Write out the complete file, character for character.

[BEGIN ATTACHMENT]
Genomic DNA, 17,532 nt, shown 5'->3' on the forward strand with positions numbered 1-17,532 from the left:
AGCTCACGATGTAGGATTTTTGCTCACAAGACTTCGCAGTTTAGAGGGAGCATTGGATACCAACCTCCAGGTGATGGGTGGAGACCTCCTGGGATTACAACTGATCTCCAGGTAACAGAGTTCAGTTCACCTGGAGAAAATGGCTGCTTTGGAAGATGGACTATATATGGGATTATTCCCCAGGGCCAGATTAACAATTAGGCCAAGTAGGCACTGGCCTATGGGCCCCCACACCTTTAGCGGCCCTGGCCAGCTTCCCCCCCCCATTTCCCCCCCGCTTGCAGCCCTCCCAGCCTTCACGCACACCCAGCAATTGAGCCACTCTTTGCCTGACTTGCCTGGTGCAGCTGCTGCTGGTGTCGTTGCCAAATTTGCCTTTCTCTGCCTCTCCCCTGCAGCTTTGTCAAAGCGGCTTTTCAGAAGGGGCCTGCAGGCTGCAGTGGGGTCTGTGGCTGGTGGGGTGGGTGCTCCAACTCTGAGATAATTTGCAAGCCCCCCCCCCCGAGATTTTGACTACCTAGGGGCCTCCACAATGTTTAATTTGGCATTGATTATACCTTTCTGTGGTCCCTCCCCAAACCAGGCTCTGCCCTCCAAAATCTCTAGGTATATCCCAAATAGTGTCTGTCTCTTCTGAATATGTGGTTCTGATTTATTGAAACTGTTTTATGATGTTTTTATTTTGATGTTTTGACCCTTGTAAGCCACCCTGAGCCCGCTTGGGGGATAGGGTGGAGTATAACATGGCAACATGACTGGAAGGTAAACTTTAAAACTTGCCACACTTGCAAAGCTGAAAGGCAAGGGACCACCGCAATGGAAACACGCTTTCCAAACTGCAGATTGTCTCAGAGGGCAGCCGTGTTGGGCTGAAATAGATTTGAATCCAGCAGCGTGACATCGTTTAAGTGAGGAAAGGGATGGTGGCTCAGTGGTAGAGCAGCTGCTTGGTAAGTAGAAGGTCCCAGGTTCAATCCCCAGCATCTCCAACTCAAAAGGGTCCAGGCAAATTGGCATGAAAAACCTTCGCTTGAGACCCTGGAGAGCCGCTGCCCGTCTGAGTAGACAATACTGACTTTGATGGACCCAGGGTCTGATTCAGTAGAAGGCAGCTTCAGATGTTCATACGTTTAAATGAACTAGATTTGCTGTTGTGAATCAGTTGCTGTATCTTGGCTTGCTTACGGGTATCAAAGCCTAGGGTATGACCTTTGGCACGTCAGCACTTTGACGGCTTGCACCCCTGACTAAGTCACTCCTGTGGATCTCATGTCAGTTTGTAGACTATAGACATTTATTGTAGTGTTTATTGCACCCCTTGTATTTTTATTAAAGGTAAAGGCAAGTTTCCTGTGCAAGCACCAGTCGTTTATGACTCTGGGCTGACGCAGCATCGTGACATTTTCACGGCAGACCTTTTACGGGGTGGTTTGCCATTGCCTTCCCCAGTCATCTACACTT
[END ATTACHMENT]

Genomic DNA, 17,532 nt, shown 5'->3' on the forward strand with positions numbered 1-17,532 from the left:
AGCTCACGATGTAGGATTTTTGCTCACAAGACTTCGCAGTTTAGAGGGAGCATTGGATACCAACCTCCAGGTGATGGGTGGAGACCTCCTGGGATTACAACTGATCTCCAGGTAACAGAGTTCAGTTCACCTGGAGAAAATGGCTGCTTTGGAAGATGGACTATATATGGGATTATTCCCCAGGGCCAGATTAACAATTAGGCCAAGTAGGCACTGGCCTATGGGCCCCCACACCTTTAGCGGCCCTGGCCAGCTTCCCCCCCCCATTTCCCCCCCGCTTGCAGCCCTCCCAGCCTTCACGCACACCCAGCAATTGAGCCACTCTTTGCCTGACTTGCCTGGTGCAGCTGCTGCTGGTGTCGTTGCCAAATTTGCCTTTCTCTGCCTCTCCCCTGCAGCTTTGTCAAAGCGGCTTTTCAGAAGGGGCCTGCAGGCTGCAGTGGGGTCTGTGGCTGGTGGGGTGGGTGCTCCAACTCTGAGATAATTTGCAAGCCCCCCCCCCCGAGATTTTGACTACCTAGGGGCCTCCACAATGTTTAATTTGGCATTGATTATACCTTTCTGTGGTCCCTCCCCAAACCAGGCTCTGCCCTCCAAAATCTCTAGGTATATCCCAAATAGTGTCTGTCTCTTCTGAATATGTGGTTCTGATTTATTGAAACTGTTTTATGATGTTTTTATTTTGATGTTTTGACCCTTGTAAGCCACCCTGAGCCCGCTTGGGGGATAGGGTGGAGTATAACATGGCAACATGACTGGAAGGTAAACTTTAAAACTTGCCACACTTGCAAAGCTGAAAGGCAAGGGACCACCGCAATGGAAACACGCTTTCCAAACTGCAGATTGTCTCAGAGGGCAGCCGTGTTGGGCTGAAATAGATTTGAATCCAGCAGCGTGACATCGTTTAAGTGAGGAAAGGGATGGTGGCTCAGTGGTAGAGCAGCTGCTTGGTAAGTAGAAGGTCCCAGGTTCAATCCCCAGCATCTCCAACTCAAAAGGGTCCAGGCAAATTGGCATGAAAAACCTTCGCTTGAGACCCTGGAGAGCCGCTGCCCGTCTGAGTAGACAATACTGACTTTGATGGACCCAGGGTCTGATTCAGTAGAAGGCAGCTTCAGATGTTCATACGTTTAAATGAACTAGATTTGCTGTTGTGAATCAGTTGCTGTATCTTGGCTTGCTTACGGGTATCAAAGCCTAGGGTATGACCTTTGGCACGTCAGCACTTTGACGGCTTGCACCCCTGACTAAGTCACTCCTGTGGATCTCATGTCAGTTTGTAGACTATAGACATTTATTGTAGTGTTTATTGCACCCCTTGTATTTTTATTAAAGGTAAAGGCAAGTTTCCTGTGCAAGCACCAGTCGTTTATGACTCTGGGCTGACGCAGCATCGTGACATTTTCACGGCAGACCTTTTACGGGGTGGTTTGCCATTGCCTTCCCCAGTCATCTACACTT